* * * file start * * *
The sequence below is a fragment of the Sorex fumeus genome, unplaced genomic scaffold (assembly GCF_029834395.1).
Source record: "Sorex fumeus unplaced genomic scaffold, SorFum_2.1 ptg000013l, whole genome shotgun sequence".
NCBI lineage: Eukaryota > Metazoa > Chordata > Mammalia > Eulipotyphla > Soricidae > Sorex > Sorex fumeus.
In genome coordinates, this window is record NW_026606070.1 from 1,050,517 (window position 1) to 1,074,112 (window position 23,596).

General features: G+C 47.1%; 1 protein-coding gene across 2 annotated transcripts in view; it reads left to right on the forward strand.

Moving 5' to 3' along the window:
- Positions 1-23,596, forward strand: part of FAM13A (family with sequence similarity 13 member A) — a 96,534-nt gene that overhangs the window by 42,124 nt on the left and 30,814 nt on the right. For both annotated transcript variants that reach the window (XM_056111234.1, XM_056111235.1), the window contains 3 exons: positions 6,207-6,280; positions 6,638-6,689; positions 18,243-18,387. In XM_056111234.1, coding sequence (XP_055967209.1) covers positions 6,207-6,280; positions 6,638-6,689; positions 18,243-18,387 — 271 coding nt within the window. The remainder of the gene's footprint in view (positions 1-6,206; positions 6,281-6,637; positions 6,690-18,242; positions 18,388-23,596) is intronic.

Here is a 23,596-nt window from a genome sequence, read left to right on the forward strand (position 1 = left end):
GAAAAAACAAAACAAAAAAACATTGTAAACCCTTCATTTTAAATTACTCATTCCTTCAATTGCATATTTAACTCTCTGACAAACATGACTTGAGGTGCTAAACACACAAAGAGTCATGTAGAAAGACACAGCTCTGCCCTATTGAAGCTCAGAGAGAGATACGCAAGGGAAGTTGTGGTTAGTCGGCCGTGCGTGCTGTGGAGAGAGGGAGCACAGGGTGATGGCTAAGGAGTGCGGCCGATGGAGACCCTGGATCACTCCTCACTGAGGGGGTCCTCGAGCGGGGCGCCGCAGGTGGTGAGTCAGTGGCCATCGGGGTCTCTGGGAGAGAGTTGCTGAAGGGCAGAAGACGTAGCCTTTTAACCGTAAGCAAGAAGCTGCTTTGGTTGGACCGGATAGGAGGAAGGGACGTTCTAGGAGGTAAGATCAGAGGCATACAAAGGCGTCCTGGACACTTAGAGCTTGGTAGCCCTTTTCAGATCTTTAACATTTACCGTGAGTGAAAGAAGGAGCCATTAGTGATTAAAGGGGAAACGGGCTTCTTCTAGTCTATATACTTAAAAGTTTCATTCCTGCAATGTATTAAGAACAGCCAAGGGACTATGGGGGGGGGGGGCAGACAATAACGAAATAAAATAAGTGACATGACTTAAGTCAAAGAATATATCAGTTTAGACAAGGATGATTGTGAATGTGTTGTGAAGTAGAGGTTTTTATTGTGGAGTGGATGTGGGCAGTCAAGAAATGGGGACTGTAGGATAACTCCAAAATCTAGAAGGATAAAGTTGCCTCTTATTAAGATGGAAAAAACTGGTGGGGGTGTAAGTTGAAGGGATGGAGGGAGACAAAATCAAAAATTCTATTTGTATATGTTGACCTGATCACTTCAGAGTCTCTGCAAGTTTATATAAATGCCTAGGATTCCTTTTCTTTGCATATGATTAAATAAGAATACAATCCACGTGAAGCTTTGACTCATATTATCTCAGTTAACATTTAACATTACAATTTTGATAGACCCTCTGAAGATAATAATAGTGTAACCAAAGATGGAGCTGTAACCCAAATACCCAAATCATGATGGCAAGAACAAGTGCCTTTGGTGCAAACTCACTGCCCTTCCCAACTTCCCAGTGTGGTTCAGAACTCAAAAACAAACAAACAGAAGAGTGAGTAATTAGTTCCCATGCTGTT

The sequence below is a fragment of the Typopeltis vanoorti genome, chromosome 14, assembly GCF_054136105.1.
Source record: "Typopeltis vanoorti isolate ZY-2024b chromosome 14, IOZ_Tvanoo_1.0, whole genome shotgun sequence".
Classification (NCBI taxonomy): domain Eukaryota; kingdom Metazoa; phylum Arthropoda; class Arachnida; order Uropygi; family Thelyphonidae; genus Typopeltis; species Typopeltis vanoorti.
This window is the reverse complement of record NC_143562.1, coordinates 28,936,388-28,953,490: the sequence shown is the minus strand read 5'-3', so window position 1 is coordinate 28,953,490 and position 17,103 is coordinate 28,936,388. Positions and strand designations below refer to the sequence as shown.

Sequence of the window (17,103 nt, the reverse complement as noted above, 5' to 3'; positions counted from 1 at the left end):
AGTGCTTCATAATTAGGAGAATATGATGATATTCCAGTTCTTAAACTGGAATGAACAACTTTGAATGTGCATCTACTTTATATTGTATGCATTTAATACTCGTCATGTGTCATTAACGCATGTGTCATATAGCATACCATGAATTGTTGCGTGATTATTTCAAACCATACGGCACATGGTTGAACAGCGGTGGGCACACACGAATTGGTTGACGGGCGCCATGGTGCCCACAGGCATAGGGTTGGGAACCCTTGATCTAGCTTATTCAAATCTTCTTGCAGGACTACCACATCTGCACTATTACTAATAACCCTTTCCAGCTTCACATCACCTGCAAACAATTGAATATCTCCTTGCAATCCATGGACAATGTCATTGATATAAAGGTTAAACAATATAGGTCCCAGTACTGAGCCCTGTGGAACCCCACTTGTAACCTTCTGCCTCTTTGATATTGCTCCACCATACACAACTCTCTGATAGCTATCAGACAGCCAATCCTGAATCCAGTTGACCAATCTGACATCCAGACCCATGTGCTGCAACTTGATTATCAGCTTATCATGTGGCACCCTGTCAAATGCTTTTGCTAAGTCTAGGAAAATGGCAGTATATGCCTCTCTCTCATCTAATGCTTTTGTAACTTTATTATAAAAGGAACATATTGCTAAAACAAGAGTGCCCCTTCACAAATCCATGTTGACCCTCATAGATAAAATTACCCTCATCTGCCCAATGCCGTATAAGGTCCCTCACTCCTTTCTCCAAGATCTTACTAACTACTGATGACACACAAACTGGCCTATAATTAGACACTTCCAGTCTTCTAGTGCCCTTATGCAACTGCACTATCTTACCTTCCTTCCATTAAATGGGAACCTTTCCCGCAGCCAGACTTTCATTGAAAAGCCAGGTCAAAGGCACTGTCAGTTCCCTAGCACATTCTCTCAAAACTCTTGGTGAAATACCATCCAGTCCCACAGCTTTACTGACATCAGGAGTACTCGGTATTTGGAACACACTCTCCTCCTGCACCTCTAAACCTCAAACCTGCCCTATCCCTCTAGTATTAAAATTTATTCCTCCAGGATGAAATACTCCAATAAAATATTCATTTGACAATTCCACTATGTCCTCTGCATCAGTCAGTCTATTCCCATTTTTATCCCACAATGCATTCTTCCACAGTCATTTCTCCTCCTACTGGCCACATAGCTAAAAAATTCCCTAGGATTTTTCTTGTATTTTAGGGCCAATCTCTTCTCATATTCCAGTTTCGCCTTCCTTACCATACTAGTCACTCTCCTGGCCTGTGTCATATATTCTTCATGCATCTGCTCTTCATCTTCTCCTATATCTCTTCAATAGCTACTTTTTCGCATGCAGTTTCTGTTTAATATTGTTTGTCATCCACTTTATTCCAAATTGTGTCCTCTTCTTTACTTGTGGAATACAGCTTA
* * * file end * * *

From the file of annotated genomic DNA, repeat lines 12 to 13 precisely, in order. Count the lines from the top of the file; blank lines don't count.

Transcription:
Classification (NCBI taxonomy): domain Eukaryota; kingdom Metazoa; phylum Arthropoda; class Arachnida; order Uropygi; family Thelyphonidae; genus Typopeltis; species Typopeltis vanoorti.
This window is the reverse complement of record NC_143562.1, coordinates 28,936,388-28,953,490: the sequence shown is the minus strand read 5'-3', so window position 1 is coordinate 28,953,490 and position 17,103 is coordinate 28,936,388. Positions and strand designations below refer to the sequence as shown.